The fight for breast milk(7 Posts)
I've written a few posts about breastfeeding but here is where i'm at now.
My DD is just 8 days old and can't latch on to me because i have inverted nipples. The day she was born they just said to put her on formula and we would keep trying with these syringe things to try and draw the nipple out. This didn't work and i left hospital having fed her formula only.
At home I managed to draw out a little colostrum and give her that by hand at any rare opportunity.
the infant breastfeeding advisor said to keep pumping and see if that stimulated things but while my breasts did go hard on day 3, the milk never came.
Baby has had nothing but formula and from day 4 has shown signs of colic - every evening crying and fussing like crazy - i can't help think this is something i could change (MAYBE) if i was able to express milk?
Anyway - long story but now i've accepted she can't latch on - she actually cries at my nipple. So I just want to express - I've been using an electric pump and there were some droplets which is great - but how do I get enough for a full feed?? Tried again and nothing is coming out...
Anyone else been able to produce milk days/weeks after the birth / AFTER the usual milk arrival time with just pumping alone?
Any advice would be great - also understood pumping as much as possible is the way to go, and am finding it hard to get the time in - with feeds, colic bouts lasting 5 hours and little trips to doctors, midwives and registry offices getting in the way....
Sorry you've had such a hard time OP
It will be difficult to get your MIL supply back on track but I think it can be done if you accept that it won't be easy.
Have you got yourself a good electrical pump, I.e one that is designed for situations like this? Such pumps can be hired I believe.
Are you pumping off both breasts at the same time and for how long? At work we recommend double pump for half an hour then 2.5 hours after you've finished start again. During the night we tell mothers to get up at least twice to double pump. The idea is to stimulate how a baby would feed (frequency and length of feeds) to make your breasts make enough milk to sustain that baby. Breast milk production is completely supply and demand so unless you're expressing 10-12 times in twenty-four hours then it may be difficult to get your supply back on track to the extent that you can stop using formula altogether.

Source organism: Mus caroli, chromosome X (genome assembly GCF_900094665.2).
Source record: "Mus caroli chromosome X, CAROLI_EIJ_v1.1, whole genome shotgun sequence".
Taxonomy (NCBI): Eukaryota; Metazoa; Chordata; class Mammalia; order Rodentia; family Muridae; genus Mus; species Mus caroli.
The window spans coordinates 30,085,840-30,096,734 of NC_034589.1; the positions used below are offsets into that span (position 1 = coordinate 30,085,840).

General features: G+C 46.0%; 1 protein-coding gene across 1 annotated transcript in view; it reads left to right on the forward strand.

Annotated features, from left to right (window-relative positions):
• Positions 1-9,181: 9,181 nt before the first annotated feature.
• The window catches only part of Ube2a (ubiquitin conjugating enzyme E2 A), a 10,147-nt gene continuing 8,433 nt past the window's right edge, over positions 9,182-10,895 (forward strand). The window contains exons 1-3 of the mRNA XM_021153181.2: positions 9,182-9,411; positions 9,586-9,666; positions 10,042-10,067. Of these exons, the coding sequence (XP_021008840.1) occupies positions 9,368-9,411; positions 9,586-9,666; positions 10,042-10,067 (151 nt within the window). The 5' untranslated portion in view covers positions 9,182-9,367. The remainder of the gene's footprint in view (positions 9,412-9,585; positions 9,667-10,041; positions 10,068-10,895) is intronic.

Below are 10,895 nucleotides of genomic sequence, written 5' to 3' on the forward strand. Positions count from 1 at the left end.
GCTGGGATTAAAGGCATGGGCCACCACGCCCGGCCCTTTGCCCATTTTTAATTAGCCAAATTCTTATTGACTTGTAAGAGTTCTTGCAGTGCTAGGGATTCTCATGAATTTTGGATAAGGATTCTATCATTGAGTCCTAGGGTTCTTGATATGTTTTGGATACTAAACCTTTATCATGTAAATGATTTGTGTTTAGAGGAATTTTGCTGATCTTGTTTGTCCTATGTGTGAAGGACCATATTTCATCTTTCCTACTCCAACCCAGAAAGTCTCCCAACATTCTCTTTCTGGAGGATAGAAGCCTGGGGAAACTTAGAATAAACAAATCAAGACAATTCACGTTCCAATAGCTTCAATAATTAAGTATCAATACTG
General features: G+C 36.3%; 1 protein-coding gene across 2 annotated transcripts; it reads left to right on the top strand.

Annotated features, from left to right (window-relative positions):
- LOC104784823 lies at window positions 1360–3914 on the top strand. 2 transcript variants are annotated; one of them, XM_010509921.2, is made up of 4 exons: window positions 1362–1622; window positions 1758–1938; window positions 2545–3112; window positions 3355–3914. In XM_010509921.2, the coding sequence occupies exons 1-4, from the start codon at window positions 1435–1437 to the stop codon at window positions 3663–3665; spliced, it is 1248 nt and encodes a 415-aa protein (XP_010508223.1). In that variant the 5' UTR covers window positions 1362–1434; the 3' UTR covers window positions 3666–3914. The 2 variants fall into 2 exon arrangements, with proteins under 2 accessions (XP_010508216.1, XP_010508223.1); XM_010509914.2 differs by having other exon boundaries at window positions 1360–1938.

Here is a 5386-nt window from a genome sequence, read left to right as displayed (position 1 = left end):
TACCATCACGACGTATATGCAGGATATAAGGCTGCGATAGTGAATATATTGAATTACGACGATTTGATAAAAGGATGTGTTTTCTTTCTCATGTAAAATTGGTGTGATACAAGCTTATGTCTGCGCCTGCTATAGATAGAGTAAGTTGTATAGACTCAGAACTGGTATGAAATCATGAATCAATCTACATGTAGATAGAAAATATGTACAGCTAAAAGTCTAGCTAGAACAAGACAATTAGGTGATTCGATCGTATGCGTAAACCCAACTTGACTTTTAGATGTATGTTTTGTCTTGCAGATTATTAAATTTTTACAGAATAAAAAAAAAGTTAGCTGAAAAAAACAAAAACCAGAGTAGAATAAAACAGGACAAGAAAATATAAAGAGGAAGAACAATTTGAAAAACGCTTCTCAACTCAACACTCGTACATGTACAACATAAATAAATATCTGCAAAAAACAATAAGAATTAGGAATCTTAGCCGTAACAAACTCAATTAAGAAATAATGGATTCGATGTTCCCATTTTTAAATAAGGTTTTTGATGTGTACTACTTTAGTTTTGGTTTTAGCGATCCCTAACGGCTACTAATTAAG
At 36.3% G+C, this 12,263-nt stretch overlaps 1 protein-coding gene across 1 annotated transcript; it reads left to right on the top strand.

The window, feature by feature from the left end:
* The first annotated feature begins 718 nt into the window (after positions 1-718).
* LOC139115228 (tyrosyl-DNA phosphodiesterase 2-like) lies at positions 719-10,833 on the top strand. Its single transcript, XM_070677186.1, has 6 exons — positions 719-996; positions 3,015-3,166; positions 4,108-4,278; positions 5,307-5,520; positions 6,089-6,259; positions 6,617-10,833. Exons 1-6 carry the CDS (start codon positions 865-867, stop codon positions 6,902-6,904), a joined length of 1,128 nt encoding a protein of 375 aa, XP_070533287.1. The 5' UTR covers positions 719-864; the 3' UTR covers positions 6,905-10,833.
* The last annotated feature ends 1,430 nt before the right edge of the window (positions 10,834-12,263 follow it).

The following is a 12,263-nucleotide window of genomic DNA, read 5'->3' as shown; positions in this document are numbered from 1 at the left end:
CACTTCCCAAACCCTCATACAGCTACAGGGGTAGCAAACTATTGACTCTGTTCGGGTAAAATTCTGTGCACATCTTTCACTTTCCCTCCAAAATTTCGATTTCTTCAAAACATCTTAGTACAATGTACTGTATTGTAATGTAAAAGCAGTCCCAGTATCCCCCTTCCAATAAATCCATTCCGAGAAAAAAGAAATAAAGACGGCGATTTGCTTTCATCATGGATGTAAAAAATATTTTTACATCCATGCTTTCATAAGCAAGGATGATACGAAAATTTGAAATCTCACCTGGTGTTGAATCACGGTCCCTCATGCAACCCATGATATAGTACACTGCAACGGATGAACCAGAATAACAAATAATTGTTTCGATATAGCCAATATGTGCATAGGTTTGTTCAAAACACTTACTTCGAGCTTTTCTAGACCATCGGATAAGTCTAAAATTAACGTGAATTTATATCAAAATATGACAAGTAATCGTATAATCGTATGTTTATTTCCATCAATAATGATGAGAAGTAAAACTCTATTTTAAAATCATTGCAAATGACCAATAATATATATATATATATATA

It sounds like life is very busy for you which won't be helping so it's fantastic that you are so keen to try and do this.
Remember though that every bit of breast milk is brilliant so even if you're only able to express enough milk for two feeds a day then it's still fantastic.
What are you hoping to achieve? Do you want to ideally only give your baby breast milk or are you happy to mix feed? Sometimes setting yourself a plan or goal makes the problem easier to address because you can then set yourself realistic targets about what you can achieve.
Have you phoned any of the breast feeding helplines for their advice?
Like writer says, it can be done but it will be difficult.
Can you afford a private lactation consultant? I know you have said baby has not been able to feed from you so far but it may be that getting baby to feed from you is easier than expressing. A good lactation consultant should be able to help you with this, even with inverted nipples (there are various techniques you can try but I would say you need someone really good to help you).